KALAMAZOO, Mich. — Ever since Rev. Nathan Dannison and the congregation at First Congregational Church purchased the property at 302 Academy Street, they’ve been trying to preserve its significance, he said. For centuries, it’s been a part of the historic church square district around Bronson Park, he said, and they want to keep it that way.
“It was platted that way in 1831 by the founder of our city, Titus Bronson,” said Rev. Dannison, a senior minister at the church. “He intended it to be for public use, and at that time churches were the public spaces of a community.”
It’s been under that designation ever since, he said. However, they quickly learned that it was going to cost at least $3 million to repair the church. Since then, they’ve been dreaming of turning it into a green space for children to enjoy when they come to Bronson Park.
“There’s going to be water features,” Dannison said. “There’s going to be rocks to climb on, and it’s going to really be a little slice of the Kalamazoo Nature Center.”
Dannison said the plan has been in the works for years. However, developers have been eyeing the property too.
“Bronson Park is the front porch of our city,” Dannison said. “They would love for it to be the front porch of some very upscale residential units.”
Dannison said he's firmly against the idea, as such a project would gentrify the area and limit who enjoys the park. He believes Bronson Park is a place for everyone: "kids, adults, the elderly, and people with disabilities."
"It's a place for people who own homes, who rent homes, [and] who have no homes at all. They’re a part of our city," Dannison said. "Our fear is that downtown Kalamazoo is going to become a place where people with only extraordinary wealth are going to be able to enjoy."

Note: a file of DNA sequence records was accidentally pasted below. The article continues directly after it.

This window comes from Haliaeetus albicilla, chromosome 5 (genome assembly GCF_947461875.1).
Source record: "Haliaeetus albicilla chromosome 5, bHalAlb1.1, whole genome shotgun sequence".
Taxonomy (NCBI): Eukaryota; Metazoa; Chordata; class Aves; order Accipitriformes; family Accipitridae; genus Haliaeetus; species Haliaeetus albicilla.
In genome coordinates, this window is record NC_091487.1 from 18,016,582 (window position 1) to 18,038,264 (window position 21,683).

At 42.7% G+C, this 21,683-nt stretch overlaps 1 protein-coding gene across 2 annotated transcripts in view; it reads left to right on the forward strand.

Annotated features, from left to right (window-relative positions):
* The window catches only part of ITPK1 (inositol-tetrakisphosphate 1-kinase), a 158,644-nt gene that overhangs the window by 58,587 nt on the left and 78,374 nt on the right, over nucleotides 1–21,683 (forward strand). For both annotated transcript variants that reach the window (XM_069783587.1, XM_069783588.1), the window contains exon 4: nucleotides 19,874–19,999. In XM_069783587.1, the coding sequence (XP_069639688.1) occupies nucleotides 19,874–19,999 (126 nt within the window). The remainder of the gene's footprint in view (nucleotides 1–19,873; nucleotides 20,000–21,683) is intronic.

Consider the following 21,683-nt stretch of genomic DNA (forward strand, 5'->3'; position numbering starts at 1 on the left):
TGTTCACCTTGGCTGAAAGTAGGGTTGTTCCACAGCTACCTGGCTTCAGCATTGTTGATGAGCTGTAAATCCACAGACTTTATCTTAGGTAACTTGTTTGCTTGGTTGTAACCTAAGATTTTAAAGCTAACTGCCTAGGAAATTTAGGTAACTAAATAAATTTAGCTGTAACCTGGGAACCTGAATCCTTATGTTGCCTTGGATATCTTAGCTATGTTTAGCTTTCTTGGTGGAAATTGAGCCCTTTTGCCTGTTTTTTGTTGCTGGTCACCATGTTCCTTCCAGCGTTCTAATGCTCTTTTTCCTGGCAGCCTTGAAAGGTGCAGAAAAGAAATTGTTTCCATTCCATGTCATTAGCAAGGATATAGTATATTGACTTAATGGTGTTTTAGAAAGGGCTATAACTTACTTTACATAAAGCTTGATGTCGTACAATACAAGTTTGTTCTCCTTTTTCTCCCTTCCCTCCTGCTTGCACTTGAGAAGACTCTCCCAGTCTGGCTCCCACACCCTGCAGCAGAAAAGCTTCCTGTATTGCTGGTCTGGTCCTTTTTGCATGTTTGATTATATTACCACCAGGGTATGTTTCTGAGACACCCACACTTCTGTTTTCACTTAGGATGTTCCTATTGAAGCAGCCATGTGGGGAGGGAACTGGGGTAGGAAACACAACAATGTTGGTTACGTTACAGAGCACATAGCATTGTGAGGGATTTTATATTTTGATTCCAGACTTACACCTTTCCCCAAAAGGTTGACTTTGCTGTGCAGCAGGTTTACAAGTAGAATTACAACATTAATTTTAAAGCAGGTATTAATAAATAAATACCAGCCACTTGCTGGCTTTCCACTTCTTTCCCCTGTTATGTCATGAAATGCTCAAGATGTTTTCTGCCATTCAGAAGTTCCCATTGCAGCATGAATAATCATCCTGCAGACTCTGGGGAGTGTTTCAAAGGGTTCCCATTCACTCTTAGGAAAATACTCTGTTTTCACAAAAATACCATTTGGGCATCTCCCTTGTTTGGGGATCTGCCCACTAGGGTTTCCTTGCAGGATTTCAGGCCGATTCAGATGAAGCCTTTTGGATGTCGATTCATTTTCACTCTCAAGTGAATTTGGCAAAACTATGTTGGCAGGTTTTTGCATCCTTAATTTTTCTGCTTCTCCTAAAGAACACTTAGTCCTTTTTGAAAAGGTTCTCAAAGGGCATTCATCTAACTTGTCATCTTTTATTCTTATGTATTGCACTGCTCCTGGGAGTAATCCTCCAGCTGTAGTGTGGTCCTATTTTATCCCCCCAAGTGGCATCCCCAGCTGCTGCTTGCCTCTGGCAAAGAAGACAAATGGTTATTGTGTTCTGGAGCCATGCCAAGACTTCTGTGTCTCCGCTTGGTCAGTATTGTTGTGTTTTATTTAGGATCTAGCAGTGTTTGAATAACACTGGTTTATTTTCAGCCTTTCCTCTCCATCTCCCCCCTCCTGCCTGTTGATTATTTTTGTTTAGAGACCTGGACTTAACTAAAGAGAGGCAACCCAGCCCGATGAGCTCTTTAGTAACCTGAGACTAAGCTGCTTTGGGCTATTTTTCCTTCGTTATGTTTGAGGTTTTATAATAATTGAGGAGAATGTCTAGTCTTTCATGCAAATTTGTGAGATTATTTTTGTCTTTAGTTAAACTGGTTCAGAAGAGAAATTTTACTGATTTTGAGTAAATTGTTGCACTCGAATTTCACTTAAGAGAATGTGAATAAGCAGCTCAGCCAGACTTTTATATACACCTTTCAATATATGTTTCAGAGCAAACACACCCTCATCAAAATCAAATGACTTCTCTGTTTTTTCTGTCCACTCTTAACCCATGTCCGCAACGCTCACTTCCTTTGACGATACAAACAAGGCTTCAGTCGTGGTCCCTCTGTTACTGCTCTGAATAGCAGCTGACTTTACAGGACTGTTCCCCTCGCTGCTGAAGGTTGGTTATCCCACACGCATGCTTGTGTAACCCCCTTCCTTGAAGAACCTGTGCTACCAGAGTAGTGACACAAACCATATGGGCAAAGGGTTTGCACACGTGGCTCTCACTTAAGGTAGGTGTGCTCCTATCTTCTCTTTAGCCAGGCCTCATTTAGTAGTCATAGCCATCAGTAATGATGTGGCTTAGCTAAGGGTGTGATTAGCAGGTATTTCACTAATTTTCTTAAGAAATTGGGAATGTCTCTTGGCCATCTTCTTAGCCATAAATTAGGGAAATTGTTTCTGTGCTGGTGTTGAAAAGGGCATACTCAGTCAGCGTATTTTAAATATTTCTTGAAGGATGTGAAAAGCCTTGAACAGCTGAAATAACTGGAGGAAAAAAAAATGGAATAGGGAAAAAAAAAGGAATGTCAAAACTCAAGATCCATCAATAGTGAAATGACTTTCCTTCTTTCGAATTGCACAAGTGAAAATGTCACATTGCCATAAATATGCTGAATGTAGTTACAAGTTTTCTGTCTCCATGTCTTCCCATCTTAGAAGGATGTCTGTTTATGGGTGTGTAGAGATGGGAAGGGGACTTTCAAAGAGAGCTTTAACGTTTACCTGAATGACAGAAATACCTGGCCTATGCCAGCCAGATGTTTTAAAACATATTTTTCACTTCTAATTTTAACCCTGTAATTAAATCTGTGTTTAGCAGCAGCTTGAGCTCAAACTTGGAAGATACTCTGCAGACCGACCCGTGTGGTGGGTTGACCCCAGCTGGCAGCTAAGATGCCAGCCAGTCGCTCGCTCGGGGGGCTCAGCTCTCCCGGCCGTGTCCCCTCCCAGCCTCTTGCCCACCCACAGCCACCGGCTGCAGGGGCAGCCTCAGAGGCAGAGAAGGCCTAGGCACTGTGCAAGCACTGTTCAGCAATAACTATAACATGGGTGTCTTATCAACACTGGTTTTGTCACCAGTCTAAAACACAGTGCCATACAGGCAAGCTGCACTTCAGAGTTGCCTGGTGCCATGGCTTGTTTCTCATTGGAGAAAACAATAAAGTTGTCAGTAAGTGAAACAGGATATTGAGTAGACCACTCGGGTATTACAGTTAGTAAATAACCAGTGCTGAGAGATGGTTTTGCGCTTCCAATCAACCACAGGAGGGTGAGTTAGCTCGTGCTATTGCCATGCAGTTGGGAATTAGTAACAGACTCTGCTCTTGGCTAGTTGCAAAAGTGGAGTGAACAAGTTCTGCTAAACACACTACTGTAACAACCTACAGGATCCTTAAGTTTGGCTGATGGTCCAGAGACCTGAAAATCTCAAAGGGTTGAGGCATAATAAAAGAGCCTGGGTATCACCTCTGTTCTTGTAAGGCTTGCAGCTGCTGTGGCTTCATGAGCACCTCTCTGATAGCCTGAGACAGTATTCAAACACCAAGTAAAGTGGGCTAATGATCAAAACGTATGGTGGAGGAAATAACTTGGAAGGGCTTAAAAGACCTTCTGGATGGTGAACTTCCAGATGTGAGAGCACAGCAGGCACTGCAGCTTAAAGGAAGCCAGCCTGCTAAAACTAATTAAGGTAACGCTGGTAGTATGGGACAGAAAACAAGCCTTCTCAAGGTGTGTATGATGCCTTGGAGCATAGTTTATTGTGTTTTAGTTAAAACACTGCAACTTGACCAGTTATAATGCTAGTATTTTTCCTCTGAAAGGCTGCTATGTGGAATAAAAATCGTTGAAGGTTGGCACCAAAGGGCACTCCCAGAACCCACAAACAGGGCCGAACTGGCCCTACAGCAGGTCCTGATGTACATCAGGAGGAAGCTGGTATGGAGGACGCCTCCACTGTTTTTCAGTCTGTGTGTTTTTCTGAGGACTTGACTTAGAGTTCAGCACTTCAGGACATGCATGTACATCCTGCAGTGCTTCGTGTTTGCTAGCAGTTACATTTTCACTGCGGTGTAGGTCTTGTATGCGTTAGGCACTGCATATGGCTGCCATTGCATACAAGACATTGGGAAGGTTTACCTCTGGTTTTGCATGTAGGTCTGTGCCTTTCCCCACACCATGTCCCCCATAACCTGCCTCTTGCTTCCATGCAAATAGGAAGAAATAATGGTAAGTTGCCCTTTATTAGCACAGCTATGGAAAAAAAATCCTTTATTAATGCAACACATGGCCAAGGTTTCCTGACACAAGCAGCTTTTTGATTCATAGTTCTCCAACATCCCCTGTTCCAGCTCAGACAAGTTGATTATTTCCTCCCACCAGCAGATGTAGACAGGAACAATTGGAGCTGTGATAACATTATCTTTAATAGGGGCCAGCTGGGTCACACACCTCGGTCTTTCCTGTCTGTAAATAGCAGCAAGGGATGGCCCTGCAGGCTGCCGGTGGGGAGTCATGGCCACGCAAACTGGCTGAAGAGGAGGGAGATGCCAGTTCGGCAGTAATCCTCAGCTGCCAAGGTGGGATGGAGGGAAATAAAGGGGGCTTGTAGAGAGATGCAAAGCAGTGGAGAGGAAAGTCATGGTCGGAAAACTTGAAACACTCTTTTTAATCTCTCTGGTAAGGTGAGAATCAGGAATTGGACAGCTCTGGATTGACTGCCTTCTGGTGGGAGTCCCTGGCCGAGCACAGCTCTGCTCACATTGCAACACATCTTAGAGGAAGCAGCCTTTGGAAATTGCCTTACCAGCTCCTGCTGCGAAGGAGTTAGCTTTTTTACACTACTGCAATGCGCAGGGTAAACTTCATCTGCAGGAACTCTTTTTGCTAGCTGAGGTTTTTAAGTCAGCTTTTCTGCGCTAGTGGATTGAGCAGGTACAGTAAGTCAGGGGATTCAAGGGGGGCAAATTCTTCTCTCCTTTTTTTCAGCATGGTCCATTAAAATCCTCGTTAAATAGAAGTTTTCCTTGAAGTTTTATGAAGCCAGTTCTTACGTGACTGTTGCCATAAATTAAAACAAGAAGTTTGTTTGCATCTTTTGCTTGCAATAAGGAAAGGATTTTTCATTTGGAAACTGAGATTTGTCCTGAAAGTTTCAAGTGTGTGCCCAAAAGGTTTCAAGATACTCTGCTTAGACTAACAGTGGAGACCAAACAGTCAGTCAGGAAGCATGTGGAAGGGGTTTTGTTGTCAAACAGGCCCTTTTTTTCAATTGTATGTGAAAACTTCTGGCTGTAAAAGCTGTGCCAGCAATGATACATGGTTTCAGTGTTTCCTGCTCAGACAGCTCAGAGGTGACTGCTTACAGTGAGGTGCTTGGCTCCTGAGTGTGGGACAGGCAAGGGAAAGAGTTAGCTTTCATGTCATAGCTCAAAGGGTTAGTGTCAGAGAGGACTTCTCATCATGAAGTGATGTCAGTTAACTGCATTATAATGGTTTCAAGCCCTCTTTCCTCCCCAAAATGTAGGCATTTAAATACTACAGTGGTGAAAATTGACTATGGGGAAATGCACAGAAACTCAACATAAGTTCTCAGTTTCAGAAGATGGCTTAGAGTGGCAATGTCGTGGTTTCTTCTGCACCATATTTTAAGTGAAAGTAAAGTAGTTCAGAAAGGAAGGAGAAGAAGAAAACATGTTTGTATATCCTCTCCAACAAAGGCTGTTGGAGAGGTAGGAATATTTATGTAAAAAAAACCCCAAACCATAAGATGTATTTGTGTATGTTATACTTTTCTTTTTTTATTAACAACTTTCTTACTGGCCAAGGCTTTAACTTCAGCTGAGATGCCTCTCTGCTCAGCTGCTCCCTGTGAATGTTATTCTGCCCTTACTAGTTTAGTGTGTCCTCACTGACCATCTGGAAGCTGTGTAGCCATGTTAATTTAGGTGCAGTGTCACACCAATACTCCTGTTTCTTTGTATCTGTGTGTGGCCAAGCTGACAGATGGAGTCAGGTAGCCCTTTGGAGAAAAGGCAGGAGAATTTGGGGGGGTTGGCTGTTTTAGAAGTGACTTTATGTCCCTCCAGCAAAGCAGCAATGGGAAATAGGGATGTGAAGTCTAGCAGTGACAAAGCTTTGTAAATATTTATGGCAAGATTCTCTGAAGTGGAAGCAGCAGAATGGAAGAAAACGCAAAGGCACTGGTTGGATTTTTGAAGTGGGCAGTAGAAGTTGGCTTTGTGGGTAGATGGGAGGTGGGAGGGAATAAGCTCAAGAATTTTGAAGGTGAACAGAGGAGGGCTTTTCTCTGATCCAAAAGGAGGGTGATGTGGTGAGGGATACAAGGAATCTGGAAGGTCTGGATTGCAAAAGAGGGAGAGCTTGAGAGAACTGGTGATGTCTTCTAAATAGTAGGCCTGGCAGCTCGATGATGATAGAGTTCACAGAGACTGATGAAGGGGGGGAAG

Recently, other challenges have emerged in regards to that property, he said. He received a phone call about the Historic Preservation Committee wanting to turn the property and all of the land surrounding Bronson Park, including other churches, into a historic district. He was not happy about that news.
“When a building is placed into a historic district, if the members of that commission determine that the building is not being kept up to their standards, they can actually have the city come in, do the repairs necessary, and then charge the owner of that property,” Dannison said.
Rev. Dr. Randall Warren of St. Luke’s Episcopal Church received the same phone call and was equally displeased.
“St. Luke’s is 182 years old. We’ve been caring for this historic building since it was built in the 1880s. So we’re not sure what the concern is,” Warren said. “We’re concerned that making this a historic preservation district might encumber us with greater costs and more red tape.”
Warren was among the many clergymen and women who attended a public meeting Tuesday, February 26, at Kalamazoo City Hall, where they spoke out against the proposal, he said. He learned that the committee had been thinking of doing this for years and felt that the churches around Bronson Park should have been included in the plans.
“I don’t feel it was a fair approach because it wasn't a conversation and a dialogue,” Warren said. “It came at us rather in a blindsiding way.”
FOX 17 reached out to the Historic Preservation Committee and City Hall for a comment and have yet to hear back. FOX 17 did receive the email that was sent to the churches and businesses in the area inviting them to the first public meeting about the "proposed new historic districts in the Bronson Park National Register Historic District and at the Nazareth Center."
Dannison said he doesn't see a fight ahead. For him and his congregation, they're moving forward with their plans.
“It’s going to become a playscape,” Dannison said. “This is something that’s been on our hearts for a long time. We’ve got a lot of support from the community about this project, and we’re going to cut the ribbon in Spring 2021.”